Wayne was headed home from work on my birthday, and I found a flight that I would land within a few hours of him right at Gatwick, so we thought, why not? Why not ‘run to London’ for a weekend? We had a little bit of site-seeing in mind, dinner and show (The Lion King) to officially celebrate my birthday and back home within four days. Well, I’ll be damned if the skies weren’t shut down due to the Iceland volcano within 24 hours of us meeting at Gatwick.
At first we really paid no attention thinking that of course it will be cleared up within a day or two, surely they wouldn’t shut down all air traffic for that long? How could they – we’re talking London here. Well they did and they could, six full days to be precise. We were living in what will turn out to be an historic event; the longest UK airspace was shut down since WWII. Our original flight was cancelled, then the rebook was cancelled and eventually we made it home five days later than we planned.
We had two choices: 1) get angry, upset and demanding or 2) roll with the adventure. We chose to roll with the adventure because that’s why we are here anyways, isn’t it? And getting angry and upset doesn’t change a thing and only adds to the negative group consciousness. Plus, it takes hours away from happiness that I will never get back. (I did have a bit of a pout because the airline we were with was refusing all assistance but luckily Wayne was very easy-going about the whole situation and managed to pull me out of the foot stomping once or twice.)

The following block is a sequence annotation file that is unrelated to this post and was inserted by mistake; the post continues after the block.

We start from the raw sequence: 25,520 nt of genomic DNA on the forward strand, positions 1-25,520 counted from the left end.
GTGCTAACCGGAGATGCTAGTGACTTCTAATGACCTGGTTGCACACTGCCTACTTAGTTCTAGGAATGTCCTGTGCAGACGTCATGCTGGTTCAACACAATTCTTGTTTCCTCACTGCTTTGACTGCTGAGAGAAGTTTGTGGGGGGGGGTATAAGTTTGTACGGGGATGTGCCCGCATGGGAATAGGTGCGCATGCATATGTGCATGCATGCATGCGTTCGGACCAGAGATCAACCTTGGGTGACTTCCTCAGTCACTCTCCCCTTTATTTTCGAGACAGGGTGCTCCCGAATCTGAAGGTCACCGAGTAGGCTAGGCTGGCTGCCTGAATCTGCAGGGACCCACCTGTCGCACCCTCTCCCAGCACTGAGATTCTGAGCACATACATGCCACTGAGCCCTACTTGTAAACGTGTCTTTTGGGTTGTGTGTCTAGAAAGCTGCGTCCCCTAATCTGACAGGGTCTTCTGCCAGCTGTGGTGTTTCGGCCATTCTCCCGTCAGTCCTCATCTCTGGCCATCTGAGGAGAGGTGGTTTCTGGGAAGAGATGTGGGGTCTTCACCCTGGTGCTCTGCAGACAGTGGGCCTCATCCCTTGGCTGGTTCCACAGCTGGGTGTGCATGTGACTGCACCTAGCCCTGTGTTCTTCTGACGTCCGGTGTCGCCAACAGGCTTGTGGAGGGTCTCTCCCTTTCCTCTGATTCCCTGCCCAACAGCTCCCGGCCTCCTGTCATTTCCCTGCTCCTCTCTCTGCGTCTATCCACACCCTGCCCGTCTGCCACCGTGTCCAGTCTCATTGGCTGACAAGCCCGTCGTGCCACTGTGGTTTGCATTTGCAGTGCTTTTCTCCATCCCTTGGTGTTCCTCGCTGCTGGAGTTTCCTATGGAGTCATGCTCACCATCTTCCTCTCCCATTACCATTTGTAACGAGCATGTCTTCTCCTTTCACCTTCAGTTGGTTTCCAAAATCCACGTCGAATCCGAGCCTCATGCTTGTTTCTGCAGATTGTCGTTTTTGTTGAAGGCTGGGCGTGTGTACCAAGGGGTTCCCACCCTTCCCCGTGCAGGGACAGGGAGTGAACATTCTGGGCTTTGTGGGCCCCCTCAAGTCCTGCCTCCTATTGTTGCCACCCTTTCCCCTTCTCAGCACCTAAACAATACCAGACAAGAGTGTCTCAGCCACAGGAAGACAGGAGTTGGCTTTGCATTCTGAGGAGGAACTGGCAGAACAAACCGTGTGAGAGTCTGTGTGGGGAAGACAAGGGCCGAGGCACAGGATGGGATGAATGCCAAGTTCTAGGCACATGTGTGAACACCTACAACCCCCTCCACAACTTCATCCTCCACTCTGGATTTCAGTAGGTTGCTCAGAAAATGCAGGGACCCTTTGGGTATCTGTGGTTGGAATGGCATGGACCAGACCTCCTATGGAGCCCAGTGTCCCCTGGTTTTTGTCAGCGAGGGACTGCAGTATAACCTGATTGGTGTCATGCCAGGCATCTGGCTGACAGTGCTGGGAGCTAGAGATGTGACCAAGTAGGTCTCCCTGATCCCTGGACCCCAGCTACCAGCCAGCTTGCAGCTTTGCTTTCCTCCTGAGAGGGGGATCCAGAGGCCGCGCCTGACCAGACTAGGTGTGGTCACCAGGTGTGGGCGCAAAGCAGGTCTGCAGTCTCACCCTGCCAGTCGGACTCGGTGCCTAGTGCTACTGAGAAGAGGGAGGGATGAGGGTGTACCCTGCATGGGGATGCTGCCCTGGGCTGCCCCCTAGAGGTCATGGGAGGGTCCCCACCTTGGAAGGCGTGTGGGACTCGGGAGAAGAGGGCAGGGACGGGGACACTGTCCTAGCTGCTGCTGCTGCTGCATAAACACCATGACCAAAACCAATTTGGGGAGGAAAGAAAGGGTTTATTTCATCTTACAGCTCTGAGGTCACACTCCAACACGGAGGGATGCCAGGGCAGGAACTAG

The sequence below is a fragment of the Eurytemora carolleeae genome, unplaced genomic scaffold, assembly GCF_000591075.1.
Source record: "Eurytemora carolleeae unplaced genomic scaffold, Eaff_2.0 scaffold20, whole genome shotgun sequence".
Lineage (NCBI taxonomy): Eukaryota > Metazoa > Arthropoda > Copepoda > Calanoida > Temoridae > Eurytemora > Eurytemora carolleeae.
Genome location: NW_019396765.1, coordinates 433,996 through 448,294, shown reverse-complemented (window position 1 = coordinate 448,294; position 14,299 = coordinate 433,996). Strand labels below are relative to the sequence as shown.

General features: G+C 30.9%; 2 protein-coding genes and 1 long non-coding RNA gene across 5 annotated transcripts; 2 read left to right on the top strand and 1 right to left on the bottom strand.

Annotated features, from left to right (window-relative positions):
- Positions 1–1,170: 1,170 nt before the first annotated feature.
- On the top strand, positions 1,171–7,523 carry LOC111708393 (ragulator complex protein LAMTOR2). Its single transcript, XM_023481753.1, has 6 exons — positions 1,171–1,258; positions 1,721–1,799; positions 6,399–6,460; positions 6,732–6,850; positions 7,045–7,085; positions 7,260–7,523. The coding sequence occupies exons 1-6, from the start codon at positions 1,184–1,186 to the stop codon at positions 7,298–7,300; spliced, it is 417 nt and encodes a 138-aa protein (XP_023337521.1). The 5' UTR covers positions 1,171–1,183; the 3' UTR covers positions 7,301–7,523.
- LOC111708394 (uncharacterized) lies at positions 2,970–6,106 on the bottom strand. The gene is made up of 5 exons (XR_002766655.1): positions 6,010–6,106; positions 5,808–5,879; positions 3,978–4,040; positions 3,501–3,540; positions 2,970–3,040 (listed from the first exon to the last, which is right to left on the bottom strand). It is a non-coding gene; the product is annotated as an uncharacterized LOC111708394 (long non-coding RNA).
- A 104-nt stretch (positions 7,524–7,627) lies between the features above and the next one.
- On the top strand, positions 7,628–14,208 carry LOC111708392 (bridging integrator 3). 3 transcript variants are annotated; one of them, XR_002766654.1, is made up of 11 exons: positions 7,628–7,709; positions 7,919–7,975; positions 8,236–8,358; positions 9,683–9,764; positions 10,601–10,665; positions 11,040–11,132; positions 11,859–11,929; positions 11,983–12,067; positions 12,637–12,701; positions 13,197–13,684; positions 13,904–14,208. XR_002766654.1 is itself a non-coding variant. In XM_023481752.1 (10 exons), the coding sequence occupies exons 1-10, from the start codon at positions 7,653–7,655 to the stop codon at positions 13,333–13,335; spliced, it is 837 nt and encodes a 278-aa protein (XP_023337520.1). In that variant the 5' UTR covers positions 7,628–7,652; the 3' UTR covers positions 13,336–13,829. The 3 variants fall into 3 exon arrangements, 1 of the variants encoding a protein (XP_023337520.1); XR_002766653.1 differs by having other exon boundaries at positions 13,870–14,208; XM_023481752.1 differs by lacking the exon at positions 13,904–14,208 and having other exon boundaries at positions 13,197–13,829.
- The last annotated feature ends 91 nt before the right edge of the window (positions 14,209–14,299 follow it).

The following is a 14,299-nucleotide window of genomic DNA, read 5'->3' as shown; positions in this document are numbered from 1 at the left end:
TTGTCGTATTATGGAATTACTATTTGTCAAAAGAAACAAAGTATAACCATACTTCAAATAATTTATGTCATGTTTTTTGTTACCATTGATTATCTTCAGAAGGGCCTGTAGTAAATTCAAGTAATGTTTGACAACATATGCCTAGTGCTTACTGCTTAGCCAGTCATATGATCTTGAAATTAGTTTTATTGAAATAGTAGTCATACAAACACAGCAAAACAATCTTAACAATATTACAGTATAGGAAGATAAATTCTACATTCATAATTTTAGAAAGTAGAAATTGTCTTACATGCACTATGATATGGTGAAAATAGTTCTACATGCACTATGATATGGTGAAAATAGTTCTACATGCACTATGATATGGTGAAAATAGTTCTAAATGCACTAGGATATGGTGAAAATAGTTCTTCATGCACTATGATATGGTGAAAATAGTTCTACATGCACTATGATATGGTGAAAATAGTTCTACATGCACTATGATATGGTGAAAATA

It’s times like this I become crystal-clear-aware of how fortunate I am and how splendid my life truly has become. We didn’t have a job we had to get back to in fear of losing wages, we didn’t have young children to fuss about, we didn’t have any pressing matters to attend to back in Spain, as well as we have the funds to shrug our shoulders and go with the flow. Plus, we had the wherewithal to both believe there was something we needed to understand and once that reason clears up, our flights will be un-blocked and we will move on.
London is so much more than little fancy pubs on every corner. My favourite hobby, people watching, was in full glory in London. I would venture to say that London inhabitants are much more interesting than New Yorker’s. New Yorker’s tend to be more businesslike, trendy and uptight about it all. Londoners are much freer to be themselves. If you can’t find it in London, it simply does not exist.
I observed people in all different situations; the theatre district (we accidently walked into a gay pub that specialized in transvestites but that’s another blog completely), Convent Gardens, in a multi-cultural area, a business area, touristy area and a small town. Riding The Tube was an eye-opener in itself (unless it was packed solid) and I enjoyed the entertainment of different people along the way. Wayne and I were the perfect team; it was so satisfying to sit at the corner pub window and he was happy to join me to simply observe the street life. I would order one large wine (250ml – there’s my 3 glasses per bottle theory) and he would order one beer, then another and we would be finished at the same time. Happy days!